Yes, well, boo to that, Mr. Abe. That’s not so far away from Tokyo, and while I know it’s Tokyo which will host the Games, I don’t think that’s totally the point. 150 miles (or 240km) away from Tokyo there is a serious, ongoing nuclear incident. The most serious since Chernobyl. There is an exclusion zone around the plant, a dead zone, and who knows if people will ever be able to live there again? The spent fuel rods were, last time I saw any information about them, 4 storeys up in a damaged building, in a tank of water, exposed to the elements, covered with blue tarpaulin. The plans to sort out this mess are measured in terms of years, apparently lacking any sense of urgency. What would happen if a typhoon hit the area? Or another earthquake and tsunami? It seems to me there is a lot of gambling on what probably won’t happen, and politicians making statements about scenarios that will ‘never’ happen. But can they really give such absolute guarantees?
After the earthquake and tsunami in March 2011, the number of tourists visiting Japan fell dramatically. Despite assurances, people didn’t want to risk it. There are some words which people react to on a very instinctive level. I would suggest that those words would include ‘earthquake’, ‘tsunami’, ‘nuclear meltdown’, ‘radiation’ . . .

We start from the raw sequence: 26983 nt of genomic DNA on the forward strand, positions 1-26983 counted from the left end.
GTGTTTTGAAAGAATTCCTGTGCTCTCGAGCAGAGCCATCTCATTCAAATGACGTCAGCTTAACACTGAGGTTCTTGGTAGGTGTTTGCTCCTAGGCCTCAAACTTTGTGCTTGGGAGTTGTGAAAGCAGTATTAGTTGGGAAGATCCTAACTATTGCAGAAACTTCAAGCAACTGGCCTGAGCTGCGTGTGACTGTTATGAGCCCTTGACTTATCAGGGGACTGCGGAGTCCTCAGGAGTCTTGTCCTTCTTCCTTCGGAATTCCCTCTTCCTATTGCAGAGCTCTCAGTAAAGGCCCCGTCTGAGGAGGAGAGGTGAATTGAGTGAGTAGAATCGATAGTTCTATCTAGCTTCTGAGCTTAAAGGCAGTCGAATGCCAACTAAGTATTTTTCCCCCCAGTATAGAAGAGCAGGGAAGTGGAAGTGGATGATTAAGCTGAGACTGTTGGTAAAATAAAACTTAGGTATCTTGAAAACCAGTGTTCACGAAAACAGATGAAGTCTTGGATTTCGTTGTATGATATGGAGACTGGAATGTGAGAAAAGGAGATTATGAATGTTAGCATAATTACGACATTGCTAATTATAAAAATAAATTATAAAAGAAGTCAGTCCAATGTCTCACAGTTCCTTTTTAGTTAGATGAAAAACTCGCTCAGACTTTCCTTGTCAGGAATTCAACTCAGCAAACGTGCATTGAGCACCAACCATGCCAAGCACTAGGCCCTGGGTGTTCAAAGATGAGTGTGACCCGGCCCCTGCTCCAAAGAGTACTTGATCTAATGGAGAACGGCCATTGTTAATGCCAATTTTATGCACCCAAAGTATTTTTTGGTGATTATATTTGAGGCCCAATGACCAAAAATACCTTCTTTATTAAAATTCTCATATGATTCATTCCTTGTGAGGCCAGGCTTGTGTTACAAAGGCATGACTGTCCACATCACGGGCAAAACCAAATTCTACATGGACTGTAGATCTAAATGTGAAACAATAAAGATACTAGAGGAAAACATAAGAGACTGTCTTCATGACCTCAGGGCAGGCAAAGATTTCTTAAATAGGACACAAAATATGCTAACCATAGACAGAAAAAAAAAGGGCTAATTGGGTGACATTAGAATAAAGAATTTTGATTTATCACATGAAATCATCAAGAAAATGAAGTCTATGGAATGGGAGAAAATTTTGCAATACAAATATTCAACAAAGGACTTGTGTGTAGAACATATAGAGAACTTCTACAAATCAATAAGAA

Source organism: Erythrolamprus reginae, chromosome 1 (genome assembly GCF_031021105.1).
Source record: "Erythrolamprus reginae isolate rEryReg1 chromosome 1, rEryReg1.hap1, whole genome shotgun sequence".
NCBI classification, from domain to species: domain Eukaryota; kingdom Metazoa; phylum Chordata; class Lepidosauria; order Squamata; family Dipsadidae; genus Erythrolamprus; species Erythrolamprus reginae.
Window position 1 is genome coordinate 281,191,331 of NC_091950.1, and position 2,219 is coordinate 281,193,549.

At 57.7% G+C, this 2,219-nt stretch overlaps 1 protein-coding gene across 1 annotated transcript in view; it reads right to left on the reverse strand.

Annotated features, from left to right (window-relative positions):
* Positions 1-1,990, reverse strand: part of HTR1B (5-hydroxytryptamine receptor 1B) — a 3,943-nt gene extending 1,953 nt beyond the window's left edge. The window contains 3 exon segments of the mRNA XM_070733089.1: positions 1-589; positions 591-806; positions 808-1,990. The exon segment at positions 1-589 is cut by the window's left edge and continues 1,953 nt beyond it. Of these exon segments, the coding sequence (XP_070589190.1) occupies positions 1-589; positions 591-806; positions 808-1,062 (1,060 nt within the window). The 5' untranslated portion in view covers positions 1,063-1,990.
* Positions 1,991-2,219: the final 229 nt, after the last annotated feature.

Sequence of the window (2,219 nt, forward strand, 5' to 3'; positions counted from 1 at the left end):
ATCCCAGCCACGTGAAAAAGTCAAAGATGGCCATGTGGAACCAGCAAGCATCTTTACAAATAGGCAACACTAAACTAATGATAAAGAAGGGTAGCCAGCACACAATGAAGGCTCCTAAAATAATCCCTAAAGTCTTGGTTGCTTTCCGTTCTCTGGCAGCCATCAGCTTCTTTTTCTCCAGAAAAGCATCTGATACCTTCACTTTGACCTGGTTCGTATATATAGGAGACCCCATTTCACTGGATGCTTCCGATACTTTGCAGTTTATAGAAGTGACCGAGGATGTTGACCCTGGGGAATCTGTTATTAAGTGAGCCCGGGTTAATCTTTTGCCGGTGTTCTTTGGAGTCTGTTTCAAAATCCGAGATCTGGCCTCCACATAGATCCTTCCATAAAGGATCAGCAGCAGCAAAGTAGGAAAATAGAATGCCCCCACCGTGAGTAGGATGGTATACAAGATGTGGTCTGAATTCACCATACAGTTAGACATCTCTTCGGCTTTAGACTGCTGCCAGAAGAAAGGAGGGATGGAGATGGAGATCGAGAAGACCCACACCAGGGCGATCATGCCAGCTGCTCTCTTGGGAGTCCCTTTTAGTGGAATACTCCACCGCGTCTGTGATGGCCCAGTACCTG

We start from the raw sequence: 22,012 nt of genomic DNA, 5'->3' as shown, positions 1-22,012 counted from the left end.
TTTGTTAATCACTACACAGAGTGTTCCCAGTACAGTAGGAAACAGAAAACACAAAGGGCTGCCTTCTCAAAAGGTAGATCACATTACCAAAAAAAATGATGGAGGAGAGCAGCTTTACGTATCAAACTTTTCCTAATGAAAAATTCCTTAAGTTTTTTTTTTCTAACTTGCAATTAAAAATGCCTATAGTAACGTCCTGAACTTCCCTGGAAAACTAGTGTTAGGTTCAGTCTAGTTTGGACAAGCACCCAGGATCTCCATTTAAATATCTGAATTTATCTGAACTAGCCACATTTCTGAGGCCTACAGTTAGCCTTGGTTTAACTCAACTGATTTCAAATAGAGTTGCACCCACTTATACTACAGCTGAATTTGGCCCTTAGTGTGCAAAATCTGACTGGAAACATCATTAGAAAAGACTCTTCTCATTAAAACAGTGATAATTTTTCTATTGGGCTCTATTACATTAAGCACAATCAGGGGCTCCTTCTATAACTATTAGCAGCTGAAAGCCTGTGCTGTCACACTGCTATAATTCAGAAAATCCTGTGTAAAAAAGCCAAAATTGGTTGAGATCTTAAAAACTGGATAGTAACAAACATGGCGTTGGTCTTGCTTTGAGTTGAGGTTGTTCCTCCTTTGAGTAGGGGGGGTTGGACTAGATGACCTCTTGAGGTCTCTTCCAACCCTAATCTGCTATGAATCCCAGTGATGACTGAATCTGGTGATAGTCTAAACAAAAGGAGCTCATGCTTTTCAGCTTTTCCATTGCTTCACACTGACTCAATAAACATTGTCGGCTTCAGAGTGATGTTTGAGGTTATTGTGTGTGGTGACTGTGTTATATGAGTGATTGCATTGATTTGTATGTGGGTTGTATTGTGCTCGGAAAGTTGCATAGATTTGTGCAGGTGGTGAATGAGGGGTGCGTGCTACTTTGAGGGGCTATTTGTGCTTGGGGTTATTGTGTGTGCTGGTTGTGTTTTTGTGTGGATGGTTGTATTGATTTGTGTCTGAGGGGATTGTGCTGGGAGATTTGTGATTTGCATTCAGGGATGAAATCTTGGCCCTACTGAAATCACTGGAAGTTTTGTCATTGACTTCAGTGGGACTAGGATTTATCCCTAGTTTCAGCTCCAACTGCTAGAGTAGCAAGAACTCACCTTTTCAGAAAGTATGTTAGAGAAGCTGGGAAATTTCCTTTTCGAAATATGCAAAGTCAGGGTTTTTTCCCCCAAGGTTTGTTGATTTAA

150 miles or 240km. Does that sound like a great distance? In the UK that is the equivalent of London to Chesterfield or Cardiff, and in the US, Washington DC to Philadelphia PA, or Baltimore MD to Richmond VA.
Do you still feel safe? Would you still feel confident that people will travel here and happily ignore the risks? We’re not talking about vast distances here.
Underneath the declaration that Tokyo is safe there is so much more information, so many more aspects to this. Facebook has lit up today with a wide range of opinions. This is in no way anything other than anecdotal, but from what I have seen, opinions range from a straightforward, ‘Yay for Tokyo, that’s great!’, to ‘Oh no, Tokyo shouldn’t have got it’. There are a lot of mixed feelings, and that is where I find myself.